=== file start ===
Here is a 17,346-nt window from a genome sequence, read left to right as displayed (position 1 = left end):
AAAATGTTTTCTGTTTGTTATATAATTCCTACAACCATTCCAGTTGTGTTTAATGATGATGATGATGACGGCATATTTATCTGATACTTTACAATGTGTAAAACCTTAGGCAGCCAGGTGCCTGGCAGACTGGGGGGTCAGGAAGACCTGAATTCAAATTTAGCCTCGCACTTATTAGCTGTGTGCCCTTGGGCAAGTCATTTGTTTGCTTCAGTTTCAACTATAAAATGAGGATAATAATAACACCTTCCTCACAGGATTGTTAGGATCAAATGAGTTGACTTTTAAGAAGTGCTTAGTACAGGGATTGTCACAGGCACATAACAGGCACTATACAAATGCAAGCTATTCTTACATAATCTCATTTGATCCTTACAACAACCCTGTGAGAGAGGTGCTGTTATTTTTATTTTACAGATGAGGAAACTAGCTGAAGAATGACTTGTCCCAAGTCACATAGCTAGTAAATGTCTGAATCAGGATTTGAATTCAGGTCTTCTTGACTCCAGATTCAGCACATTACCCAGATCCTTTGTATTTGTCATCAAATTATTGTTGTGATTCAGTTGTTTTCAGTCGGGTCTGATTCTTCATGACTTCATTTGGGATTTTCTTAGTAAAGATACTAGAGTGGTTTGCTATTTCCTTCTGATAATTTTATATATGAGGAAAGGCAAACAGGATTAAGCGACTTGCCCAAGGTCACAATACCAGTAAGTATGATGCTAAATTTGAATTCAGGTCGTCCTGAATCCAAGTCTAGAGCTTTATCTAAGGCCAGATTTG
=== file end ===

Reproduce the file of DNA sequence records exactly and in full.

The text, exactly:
Here is a 17,346-nt window from a genome sequence, read left to right as displayed (position 1 = left end):
AAAATGTTTTCTGTTTGTTATATAATTCCTACAACCATTCCAGTTGTGTTTAATGATGATGATGATGACGGCATATTTATCTGATACTTTACAATGTGTAAAACCTTAGGCAGCCAGGTGCCTGGCAGACTGGGGGGTCAGGAAGACCTGAATTCAAATTTAGCCTCGCACTTATTAGCTGTGTGCCCTTGGGCAAGTCATTTGTTTGCTTCAGTTTCAACTATAAAATGAGGATAATAATAACACCTTCCTCACAGGATTGTTAGGATCAAATGAGTTGACTTTTAAGAAGTGCTTAGTACAGGGATTGTCACAGGCACATAACAGGCACTATACAAATGCAAGCTATTCTTACATAATCTCATTTGATCCTTACAACAACCCTGTGAGAGAGGTGCTGTTATTTTTATTTTACAGATGAGGAAACTAGCTGAAGAATGACTTGTCCCAAGTCACATAGCTAGTAAATGTCTGAATCAGGATTTGAATTCAGGTCTTCTTGACTCCAGATTCAGCACATTACCCAGATCCTTTGTATTTGTCATCAAATTATTGTTGTGATTCAGTTGTTTTCAGTCGGGTCTGATTCTTCATGACTTCATTTGGGATTTTCTTAGTAAAGATACTAGAGTGGTTTGCTATTTCCTTCTGATAATTTTATATATGAGGAAAGGCAAACAGGATTAAGCGACTTGCCCAAGGTCACAATACCAGTAAGTATGATGCTAAATTTGAATTCAGGTCGTCCTGAATCCAAGTCTAGAGCTTTATCTAAGGCCAGATTTG